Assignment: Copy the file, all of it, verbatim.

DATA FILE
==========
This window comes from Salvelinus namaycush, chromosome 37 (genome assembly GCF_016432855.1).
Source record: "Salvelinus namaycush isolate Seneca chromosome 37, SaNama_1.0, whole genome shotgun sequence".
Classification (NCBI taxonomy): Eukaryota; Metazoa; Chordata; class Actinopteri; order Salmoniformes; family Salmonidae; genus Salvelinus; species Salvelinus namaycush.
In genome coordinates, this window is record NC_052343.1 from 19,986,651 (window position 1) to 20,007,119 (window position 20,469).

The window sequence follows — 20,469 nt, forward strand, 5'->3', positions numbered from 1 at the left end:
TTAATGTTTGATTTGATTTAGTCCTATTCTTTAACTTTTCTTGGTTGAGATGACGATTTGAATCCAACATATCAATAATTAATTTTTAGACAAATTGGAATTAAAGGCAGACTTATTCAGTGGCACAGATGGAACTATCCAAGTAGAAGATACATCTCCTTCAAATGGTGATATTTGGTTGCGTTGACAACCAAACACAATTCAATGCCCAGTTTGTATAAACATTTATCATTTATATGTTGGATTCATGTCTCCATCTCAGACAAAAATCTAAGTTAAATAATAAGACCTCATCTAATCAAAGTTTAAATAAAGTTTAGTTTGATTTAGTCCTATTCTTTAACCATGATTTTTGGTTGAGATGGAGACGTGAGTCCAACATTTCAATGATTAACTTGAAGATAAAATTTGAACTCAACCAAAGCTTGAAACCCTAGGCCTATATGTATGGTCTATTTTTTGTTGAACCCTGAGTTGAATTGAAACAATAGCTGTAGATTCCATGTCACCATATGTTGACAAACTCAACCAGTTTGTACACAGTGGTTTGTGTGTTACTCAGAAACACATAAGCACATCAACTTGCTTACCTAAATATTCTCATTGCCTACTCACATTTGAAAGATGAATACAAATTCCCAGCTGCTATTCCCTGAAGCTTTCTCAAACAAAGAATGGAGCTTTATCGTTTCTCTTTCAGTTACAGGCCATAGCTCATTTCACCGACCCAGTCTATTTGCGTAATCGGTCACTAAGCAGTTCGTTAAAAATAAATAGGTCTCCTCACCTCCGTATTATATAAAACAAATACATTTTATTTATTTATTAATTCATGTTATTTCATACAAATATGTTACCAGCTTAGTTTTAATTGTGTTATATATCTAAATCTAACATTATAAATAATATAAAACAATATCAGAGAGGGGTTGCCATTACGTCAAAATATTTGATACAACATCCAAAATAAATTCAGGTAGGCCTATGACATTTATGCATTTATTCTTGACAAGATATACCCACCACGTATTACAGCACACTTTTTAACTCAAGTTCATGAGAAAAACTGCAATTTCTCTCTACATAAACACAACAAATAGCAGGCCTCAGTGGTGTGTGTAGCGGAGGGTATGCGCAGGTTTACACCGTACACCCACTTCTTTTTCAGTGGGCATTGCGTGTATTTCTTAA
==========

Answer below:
This window comes from Salvelinus namaycush, chromosome 37 (genome assembly GCF_016432855.1).
Source record: "Salvelinus namaycush isolate Seneca chromosome 37, SaNama_1.0, whole genome shotgun sequence".
Classification (NCBI taxonomy): Eukaryota; Metazoa; Chordata; class Actinopteri; order Salmoniformes; family Salmonidae; genus Salvelinus; species Salvelinus namaycush.
In genome coordinates, this window is record NC_052343.1 from 19,986,651 (window position 1) to 20,007,119 (window position 20,469).

The window sequence follows — 20,469 nt, forward strand, 5'->3', positions numbered from 1 at the left end:
TTAATGTTTGATTTGATTTAGTCCTATTCTTTAACTTTTCTTGGTTGAGATGACGATTTGAATCCAACATATCAATAATTAATTTTTAGACAAATTGGAATTAAAGGCAGACTTATTCAGTGGCACAGATGGAACTATCCAAGTAGAAGATACATCTCCTTCAAATGGTGATATTTGGTTGCGTTGACAACCAAACACAATTCAATGCCCAGTTTGTATAAACATTTATCATTTATATGTTGGATTCATGTCTCCATCTCAGACAAAAATCTAAGTTAAATAATAAGACCTCATCTAATCAAAGTTTAAATAAAGTTTAGTTTGATTTAGTCCTATTCTTTAACCATGATTTTTGGTTGAGATGGAGACGTGAGTCCAACATTTCAATGATTAACTTGAAGATAAAATTTGAACTCAACCAAAGCTTGAAACCCTAGGCCTATATGTATGGTCTATTTTTTGTTGAACCCTGAGTTGAATTGAAACAATAGCTGTAGATTCCATGTCACCATATGTTGACAAACTCAACCAGTTTGTACACAGTGGTTTGTGTGTTACTCAGAAACACATAAGCACATCAACTTGCTTACCTAAATATTCTCATTGCCTACTCACATTTGAAAGATGAATACAAATTCCCAGCTGCTATTCCCTGAAGCTTTCTCAAACAAAGAATGGAGCTTTATCGTTTCTCTTTCAGTTACAGGCCATAGCTCATTTCACCGACCCAGTCTATTTGCGTAATCGGTCACTAAGCAGTTCGTTAAAAATAAATAGGTCTCCTCACCTCCGTATTATATAAAACAAATACATTTTATTTATTTATTAATTCATGTTATTTCATACAAATATGTTACCAGCTTAGTTTTAATTGTGTTATATATCTAAATCTAACATTATAAATAATATAAAACAATATCAGAGAGGGGTTGCCATTACGTCAAAATATTTGATACAACATCCAAAATAAATTCAGGTAGGCCTATGACATTTATGCATTTATTCTTGACAAGATATACCCACCACGTATTACAGCACACTTTTTAACTCAAGTTCATGAGAAAAACTGCAATTTCTCTCTACATAAACACAACAAATAGCAGGCCTCAGTGGTGTGTGTAGCGGAGGGTATGCGCAGGTTTACACCGTACACCCACTTCTTTTTCAGTGGGCATTGCGTGTATTTCTTAA